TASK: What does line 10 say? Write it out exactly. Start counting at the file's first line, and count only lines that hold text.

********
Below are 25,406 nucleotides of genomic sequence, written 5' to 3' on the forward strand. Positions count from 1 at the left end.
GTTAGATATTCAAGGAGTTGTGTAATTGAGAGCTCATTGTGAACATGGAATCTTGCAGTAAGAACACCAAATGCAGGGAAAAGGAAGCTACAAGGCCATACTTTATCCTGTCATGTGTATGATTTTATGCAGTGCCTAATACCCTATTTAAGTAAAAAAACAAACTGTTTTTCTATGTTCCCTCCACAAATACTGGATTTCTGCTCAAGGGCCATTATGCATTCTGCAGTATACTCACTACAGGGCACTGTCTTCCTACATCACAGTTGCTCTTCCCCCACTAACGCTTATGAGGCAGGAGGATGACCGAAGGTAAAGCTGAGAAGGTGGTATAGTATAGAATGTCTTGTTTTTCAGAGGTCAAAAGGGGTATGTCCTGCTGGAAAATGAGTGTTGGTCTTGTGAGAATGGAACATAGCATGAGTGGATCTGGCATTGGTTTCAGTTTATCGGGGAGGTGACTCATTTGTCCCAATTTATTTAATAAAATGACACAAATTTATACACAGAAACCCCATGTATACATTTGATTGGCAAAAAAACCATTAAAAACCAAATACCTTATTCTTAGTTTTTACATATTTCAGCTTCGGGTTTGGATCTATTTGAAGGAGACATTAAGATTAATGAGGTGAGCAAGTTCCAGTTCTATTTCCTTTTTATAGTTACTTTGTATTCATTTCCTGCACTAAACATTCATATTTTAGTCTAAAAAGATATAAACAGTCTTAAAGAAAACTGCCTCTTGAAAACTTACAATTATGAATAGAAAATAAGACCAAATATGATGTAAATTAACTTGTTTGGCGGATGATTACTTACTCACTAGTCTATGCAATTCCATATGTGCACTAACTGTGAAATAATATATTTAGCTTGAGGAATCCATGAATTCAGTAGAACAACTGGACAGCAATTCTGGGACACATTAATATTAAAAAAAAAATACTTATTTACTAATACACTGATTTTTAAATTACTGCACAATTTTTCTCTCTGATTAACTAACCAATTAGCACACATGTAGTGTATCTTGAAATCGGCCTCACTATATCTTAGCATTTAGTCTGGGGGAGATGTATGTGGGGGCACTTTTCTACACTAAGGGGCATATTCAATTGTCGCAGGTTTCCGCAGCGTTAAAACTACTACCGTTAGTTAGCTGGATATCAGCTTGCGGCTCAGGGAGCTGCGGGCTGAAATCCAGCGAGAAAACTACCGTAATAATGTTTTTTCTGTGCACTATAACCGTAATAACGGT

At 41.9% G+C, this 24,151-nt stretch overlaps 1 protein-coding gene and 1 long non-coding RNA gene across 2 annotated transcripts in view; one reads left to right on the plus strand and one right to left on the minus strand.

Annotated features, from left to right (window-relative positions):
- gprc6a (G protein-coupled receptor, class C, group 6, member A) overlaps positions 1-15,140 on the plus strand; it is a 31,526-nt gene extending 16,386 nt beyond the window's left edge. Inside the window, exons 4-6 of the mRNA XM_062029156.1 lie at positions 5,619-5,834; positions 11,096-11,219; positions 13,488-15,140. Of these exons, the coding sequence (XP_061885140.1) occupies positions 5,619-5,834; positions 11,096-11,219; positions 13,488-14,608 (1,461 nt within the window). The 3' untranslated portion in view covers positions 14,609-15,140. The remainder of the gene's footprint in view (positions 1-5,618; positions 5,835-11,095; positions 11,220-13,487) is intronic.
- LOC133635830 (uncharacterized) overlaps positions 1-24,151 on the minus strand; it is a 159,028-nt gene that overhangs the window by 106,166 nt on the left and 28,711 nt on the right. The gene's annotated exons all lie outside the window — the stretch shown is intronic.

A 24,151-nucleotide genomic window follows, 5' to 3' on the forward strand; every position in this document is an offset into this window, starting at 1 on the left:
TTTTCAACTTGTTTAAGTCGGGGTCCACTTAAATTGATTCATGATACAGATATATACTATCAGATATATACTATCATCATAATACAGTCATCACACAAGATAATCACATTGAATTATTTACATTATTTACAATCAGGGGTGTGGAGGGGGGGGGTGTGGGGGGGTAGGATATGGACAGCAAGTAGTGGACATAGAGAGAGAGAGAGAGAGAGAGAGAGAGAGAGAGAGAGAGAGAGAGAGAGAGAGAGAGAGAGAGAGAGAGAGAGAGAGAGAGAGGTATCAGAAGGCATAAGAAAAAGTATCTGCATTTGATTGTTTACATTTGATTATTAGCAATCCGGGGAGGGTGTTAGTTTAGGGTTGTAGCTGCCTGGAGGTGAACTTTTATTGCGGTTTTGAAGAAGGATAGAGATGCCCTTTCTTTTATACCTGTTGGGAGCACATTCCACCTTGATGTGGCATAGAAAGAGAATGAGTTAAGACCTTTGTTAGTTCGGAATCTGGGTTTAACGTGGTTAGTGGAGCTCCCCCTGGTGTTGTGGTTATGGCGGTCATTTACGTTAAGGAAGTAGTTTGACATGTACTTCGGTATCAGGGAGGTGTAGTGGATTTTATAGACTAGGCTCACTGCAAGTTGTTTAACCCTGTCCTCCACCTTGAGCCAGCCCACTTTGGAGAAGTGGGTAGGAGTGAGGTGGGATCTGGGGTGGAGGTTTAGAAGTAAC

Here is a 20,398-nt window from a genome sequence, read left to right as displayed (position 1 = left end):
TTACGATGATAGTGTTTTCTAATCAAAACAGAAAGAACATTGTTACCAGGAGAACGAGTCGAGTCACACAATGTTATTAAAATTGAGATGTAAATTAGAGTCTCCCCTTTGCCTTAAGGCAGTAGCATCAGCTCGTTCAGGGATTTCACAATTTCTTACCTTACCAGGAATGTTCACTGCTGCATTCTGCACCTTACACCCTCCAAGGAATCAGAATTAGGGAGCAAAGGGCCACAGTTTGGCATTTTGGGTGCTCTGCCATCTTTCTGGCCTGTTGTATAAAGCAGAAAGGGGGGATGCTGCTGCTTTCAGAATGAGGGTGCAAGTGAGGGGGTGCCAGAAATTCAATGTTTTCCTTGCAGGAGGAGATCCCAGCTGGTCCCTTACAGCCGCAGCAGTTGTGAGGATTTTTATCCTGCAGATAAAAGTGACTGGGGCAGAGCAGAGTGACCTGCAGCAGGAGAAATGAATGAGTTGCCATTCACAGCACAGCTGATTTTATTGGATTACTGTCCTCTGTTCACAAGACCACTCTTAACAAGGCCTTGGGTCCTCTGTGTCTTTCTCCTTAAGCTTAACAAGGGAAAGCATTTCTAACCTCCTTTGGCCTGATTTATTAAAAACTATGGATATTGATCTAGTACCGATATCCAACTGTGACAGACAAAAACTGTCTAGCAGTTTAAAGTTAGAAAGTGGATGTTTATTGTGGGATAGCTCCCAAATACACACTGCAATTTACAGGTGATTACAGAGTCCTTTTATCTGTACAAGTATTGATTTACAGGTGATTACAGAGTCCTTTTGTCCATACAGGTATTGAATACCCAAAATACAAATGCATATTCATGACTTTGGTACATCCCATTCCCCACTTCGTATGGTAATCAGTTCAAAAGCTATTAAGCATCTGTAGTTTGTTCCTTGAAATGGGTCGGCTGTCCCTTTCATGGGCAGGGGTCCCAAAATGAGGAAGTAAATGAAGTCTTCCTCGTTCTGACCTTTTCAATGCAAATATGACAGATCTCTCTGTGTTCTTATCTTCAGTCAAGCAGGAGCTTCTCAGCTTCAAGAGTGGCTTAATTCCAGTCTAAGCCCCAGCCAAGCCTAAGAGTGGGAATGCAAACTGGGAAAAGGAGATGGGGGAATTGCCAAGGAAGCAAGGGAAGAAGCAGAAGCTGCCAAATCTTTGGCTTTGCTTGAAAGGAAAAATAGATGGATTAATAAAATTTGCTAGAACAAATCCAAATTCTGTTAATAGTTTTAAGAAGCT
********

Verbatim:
TTACGATGATAGTGTTTTCTAATCAAAACAGAAAGAACATTGTTACCAGGAGAACGAGTCGAGTCACACAATGTTATTAAAATTGAGATGTAAATTAGAGTCTCCCCTTTGCCTTAAGGCAGTAGCATCAGCTCGTTCAGGGATTTCACAATTTCTTACCTTACCAGGAATGTTCACTGCTGCATTCTGCACCTTACACCCTCCAAGGAATCAGAATTAGGGAGCAAAGGGCCACAGTTTGGCATTTTGGGTGCTCTGCCATCTTTCTGGCCTGTTGTATAAAGCAGAAAGGGGGGATGCTGCTGCTTTCAGAATGAGGGTGCAAGTGAGGGGGTGCCAGAAATTCAATGTTTTCCTTGCAGGAGGAGATCCCAGCTGGTCCCTTACAGCCGCAGCAGTTGTGAGGATTTTTATCCTGCAGATAAAAGTGACTGGGGCAGAGCAGAGTGACCTGCAGCAGGAGAAATGAATGAGTTGCCATTCACAGCACAGCTGATTTTATTGGATTACTGTCCTCTGTTCACAAGACCACTCTTAACAAGGCCTTGGGTCCTCTGTGTCTTTCTCCTTAAGCTTAACAAGGGAAAGCATTTCTAACCTCCTTTGGCCTGATTTATTAAAAACTATGGATATTGATCTAGTACCGATATCCAACTGTGACAGACAAAAACTGTCTAGCAGTTTAAAGTTAGAAAGTGGATGTTTATTGTGGGATAGCTCCCAAATACACACTGCAATTTACAGGTGATTACAGAGTCCTTTTATCTGTACAAGTATTGATTTACAGGTGATTACAGAGTCCTTTTGTCCATACAGGTATTGAATACCCAAAATACAAATGCATATTCATGACTTTGGTACATCCCATTCCCCACTTCGTATGGTAATCAGTTCAAAAGCTATTAAGCATCTGTAGTTTGTTCCTTGAAATGGGTCGGCTGTCCCTTTCATGGGCAGGGGTCCCAAAATGAGGAAGTAAATGAAGTCTTCCTCGTTCTGACCTTTTCAATGCAAATATGACAGATCTCTCTGTGTTCTTATCTTCAGTCAAGCAGGAGCTTCTCAGCTTCAAGAGTGGCTTAATTCCAGTCTAAGCCCCAGCCAAGCCTAAGAGTGGGAATGCAAACTGGGAAAAGGAGATGGGGGAATTGCCAAGGAAGCAAGGGAAGAAGCAGAAGCTGCCAAATCTTTGGCTTTGCTTGAAAGGAAAAATAGATGGATTAATAAAATTTGCTAGAACAAATCCAAATTCTGTTAATAGTTTTAAGAAGCT